Objective Ethics of Algorithmically Managed Legal Entities
Under the new Wyoming law enabling Decentralized Autonomous Organizations to form as legal entities, it is possible to create an algorithmically managed LLC. One issue this raises is whether an algorithm can perform the functions legally required of an LLC manager. Specifically, under Wyoming statute, an LLC manager “owes to the company and…the other members the fiduciary duties of loyalty and care …” [FN 1].
Meanwhile, earlier this month the United Kingdom published a new and innovative policy direction for developing a regulatory framework intended to foster the safe and effective use of AI “to offer legal [and] financial advice” [FN 3]. As with the requirements for LLC managers, both lawyers and financial advisors also owe fiduciary duties to clients. Wisely, the UK policy would take an incremental approach to such legal reforms by, among other things, targeting authorization for AI to perform such functions only in narrowly defined and approved contexts and by ensuring the oversight by accountable people. Specifically, the UK policy would require “…accountability for the outcomes produced by AI and legal liability must always rest with an identified or identifiable legal person - whether corporate or natural” [FN 2]. However, when a “legal person” may itself be an algorithm running an LLC, this safeguard can no longer assume such a legal entity has the adult human capacity of legal and financial professionals to comprehend and correctly exercise fiduciary duties owed.
And so, real and timely questions are arising as to whether or how an AI or other algorithm can minimally be capable of the analysis and judgments necessary to understand and correctly perform such fiduciary duties.
One potential approach to addressing these questions in this emerging legal, regulatory, and public policy context is to start by applying the same tests applied to human professionals, namely professional ethics exams. Such exams offer a relatively objective and longitudinally calibrated basis for testing and evaluating whether the test taker comprehends and can correctly identify when and how to discharge their fiduciary duties.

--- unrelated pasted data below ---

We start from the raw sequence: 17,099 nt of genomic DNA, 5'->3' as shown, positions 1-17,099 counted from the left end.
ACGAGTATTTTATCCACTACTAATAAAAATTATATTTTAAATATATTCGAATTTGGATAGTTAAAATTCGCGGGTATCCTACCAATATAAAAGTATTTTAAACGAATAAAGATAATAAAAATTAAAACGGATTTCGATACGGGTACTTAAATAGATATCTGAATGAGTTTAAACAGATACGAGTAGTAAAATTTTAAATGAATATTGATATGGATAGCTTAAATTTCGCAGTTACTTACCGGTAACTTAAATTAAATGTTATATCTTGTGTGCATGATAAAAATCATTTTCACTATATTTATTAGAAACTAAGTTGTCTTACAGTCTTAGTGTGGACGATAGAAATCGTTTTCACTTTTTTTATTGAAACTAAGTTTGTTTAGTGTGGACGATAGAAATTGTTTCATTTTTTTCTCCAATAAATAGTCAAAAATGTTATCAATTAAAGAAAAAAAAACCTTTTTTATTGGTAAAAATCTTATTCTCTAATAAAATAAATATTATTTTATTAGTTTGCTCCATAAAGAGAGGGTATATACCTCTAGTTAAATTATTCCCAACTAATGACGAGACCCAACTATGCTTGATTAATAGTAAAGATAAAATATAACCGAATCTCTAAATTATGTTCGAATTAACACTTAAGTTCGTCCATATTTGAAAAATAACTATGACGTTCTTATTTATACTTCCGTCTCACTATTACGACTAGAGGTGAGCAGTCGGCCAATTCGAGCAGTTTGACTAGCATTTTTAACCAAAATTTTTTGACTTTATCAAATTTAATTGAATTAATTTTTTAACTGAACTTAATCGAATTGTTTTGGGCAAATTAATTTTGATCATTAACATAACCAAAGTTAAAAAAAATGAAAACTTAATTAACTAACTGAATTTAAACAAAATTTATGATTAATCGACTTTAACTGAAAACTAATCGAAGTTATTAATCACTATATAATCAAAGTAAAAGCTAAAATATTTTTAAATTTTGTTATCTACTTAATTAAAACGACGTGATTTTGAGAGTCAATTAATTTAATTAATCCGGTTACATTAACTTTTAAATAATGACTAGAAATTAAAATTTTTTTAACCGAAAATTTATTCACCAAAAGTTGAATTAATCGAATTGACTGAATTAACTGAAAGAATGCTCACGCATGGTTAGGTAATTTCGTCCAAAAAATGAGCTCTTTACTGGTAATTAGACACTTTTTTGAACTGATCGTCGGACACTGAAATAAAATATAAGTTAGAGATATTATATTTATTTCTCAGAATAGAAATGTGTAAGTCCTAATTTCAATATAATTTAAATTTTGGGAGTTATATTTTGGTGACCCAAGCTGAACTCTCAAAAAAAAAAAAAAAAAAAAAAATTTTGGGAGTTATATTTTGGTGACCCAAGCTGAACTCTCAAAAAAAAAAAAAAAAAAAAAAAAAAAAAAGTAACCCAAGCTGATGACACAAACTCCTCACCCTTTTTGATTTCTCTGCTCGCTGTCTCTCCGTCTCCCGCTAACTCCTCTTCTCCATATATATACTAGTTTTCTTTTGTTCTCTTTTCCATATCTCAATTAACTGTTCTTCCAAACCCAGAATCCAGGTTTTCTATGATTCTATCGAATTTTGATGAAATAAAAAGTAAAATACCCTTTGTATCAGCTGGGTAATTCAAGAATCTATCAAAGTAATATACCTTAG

In the United States, we use an exam called the Multistate Professional Responsibility Examination (MPRE) [FN 3]. Can relevant parts of this exam serve as the basis for a new kind of test suite that can be applied to algorithms as a way to evaluate their minimum capability and fitness to discharge fiduciary duties? There are, for instance, some examples of IQ tests being administered to AI [FN 4]. Could a test harness of some kind be developed to apply existing fiduciary duties exams to the algorithms that would operate a legal entity, provide legal counsel, or offer financial advice?
Update 1: Project Overview and Testimony Videos
Part 1: Flash talk overview of this project, presented at Legal Hackers International Summit, Brooklyn, NY, September 10th, 2022.
Part 2: Testimony on this project, presented to Wyoming Legislature, September 19th, 2022.
NOTE: The above is a rough draft of a blog post that will be refined over time. This version is offered for feedback, critique, and in hopes of catalyzing idea flow on the topic. The current version of this post may be found at: https://www.civics.com/pub/algorithmic-accountability
FN 1: See https://law.justia.com/codes/wyoming/2015/title-17/chapter-29/article-4/section-17-29-409 but note that while this Wyoming legal requirement is typical under the laws of many states, some other states permit the duties to be waived.
FN 3: See https://en.wikipedia.org/wiki/Multistate_Professional_Responsibility_Examination and this example practice exam https://www.law.uh.edu/faculty/adjunct/dstevenson/QUESTIONS%20-%20for%20class.pdf and this affirmative statement of the underlying rules https://www.americanbar.org/groups/professional_responsibility/publications/model_rules_of_professional_conduct/model_rules_of_professional_conduct_table_of_contents/